In principle, in order to produce a legal effect on the ICC, an amendment to Article 16 enabling the UNGA to defer ICC proceeding would suffice. For that matter, if the Rome Statute said that Prof. Schabas can defer proceedings before the ICC, then that would be applicable law to the Court. However, the agreed threshold required for such a resolution (Chapter VII) would be compromised if the power was given to the UNGA. Arguably, the reference to the Uniting for Peace resolution in the South African proposal would in a way remedy the threshold matter by only enabling the UNGA to consider the issue upon failure of the UNSC to act on a matter related to the maintenance of international peace and security. But let’s be clear, by “failure to act” the Uniting for Peace resolution expressly refers to the “lack of unanimity of the permanent members”; which basically means: “when a resolution is not adopted because of the use of the veto power” (which is not the case in the Al-Bashir matter).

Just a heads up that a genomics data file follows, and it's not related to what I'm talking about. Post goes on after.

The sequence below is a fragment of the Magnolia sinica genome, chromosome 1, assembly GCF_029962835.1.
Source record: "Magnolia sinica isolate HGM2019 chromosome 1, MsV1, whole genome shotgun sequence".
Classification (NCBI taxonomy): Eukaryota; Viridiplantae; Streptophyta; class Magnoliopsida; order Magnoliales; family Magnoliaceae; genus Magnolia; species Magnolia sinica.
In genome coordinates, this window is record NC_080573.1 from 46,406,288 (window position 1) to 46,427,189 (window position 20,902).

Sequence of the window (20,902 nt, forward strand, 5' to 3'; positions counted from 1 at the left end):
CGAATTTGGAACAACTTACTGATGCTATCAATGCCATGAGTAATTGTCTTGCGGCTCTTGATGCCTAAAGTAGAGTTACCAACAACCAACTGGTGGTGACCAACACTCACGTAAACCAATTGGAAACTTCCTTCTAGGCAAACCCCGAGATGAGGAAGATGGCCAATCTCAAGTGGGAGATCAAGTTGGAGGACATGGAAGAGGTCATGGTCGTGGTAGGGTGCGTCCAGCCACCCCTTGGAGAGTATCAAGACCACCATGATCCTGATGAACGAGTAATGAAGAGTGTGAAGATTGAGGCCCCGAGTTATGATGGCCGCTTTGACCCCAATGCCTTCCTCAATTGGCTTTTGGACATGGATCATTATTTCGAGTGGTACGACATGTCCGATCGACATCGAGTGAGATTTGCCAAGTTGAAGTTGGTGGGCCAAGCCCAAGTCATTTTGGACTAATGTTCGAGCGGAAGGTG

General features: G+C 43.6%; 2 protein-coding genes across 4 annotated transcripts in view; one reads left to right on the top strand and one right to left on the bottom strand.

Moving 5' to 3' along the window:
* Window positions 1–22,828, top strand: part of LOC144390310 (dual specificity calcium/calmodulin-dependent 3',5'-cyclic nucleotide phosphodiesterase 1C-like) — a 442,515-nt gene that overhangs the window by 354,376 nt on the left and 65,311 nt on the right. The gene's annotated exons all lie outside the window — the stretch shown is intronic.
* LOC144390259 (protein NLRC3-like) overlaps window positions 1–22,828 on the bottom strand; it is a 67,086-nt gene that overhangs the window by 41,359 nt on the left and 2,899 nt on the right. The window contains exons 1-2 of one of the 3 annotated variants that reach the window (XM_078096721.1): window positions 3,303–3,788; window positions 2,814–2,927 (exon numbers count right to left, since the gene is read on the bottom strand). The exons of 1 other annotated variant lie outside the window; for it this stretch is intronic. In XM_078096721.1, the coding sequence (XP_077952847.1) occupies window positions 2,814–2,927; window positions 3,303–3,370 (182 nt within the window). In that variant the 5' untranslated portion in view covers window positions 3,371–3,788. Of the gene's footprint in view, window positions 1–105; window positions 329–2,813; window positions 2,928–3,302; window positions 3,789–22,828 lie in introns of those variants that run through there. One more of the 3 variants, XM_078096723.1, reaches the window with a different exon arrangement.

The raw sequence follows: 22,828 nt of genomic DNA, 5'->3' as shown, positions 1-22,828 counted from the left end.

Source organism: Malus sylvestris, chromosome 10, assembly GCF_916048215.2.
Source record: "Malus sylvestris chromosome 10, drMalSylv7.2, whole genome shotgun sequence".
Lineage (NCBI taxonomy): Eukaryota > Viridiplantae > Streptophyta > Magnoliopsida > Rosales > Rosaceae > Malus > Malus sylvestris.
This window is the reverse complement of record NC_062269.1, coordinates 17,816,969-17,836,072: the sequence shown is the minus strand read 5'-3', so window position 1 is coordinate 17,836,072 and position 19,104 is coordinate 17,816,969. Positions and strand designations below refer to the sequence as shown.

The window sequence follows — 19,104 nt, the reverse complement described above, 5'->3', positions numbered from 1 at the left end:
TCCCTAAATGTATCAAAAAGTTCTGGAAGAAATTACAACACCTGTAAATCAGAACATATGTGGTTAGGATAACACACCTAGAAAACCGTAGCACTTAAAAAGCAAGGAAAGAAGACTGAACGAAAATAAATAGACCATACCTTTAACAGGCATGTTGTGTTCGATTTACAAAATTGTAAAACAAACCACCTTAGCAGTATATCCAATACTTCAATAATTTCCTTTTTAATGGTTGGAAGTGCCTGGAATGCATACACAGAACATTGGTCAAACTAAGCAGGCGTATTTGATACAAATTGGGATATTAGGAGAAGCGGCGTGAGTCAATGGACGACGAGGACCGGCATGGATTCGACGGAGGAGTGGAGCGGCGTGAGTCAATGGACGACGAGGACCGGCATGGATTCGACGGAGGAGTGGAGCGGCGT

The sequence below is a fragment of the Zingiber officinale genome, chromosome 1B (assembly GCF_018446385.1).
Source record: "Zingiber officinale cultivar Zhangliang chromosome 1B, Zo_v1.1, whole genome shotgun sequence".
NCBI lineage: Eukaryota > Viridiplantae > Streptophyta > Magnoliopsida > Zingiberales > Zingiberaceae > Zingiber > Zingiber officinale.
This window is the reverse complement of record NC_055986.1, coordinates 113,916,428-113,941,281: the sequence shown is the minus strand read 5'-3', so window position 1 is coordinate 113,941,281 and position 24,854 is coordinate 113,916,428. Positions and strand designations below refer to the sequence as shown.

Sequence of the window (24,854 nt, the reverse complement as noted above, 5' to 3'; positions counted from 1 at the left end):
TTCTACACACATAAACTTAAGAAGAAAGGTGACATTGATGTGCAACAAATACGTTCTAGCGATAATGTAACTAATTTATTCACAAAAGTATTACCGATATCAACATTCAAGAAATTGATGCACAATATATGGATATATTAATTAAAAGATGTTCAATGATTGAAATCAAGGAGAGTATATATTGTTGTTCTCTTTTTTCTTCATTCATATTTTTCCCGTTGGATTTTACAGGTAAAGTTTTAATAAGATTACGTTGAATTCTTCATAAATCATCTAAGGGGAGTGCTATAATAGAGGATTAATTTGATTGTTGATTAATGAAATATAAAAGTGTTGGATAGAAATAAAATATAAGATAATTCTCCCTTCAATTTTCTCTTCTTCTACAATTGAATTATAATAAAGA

It is important also to note that the way in which the South African proposal was drafted basically attempts to legislate on the procedural relationship between UN member states and both the UNSC and the UNGA.

The proposed additional paragraphs read as follows:

"A State with jurisdiction over a situation before the Court may request the UN Security Council to defer the matter before the Court as provided for in (1) above.

Where the UN Security Council fails to decide on the request by the state concerned within six (6) months of receipt of the request, the requesting Party may request the UN General Assembly to assume the Security Council’s responsibility under paragraph 1 consistent with Resolution 377 (v) of the UN General Assembly."

The first additional paragraph grants a given UN member state standing before the UNSC to make a request, a matter that should definitely be regulated by the UN Charter or the UNSC procedural rules, and not by the Rome Statute.

The second additional paragraph creates procedures and timelines with regards to UNSC resolutions and at the same time “authorizes” a given UN member states to make a request to the UNGA and further instructs the UNGA to act in accordance with one of its resolution. Again, it doesn’t seem to me that the Rome Statute is the best place for that.

Funnily enough, what the draft proposal fails to do is to create a legal relationship between the Court and the UNGA. Nowhere in the draft proposal the Court is instructed to not commence or not proceed with a proceeding when requested by the UNGA.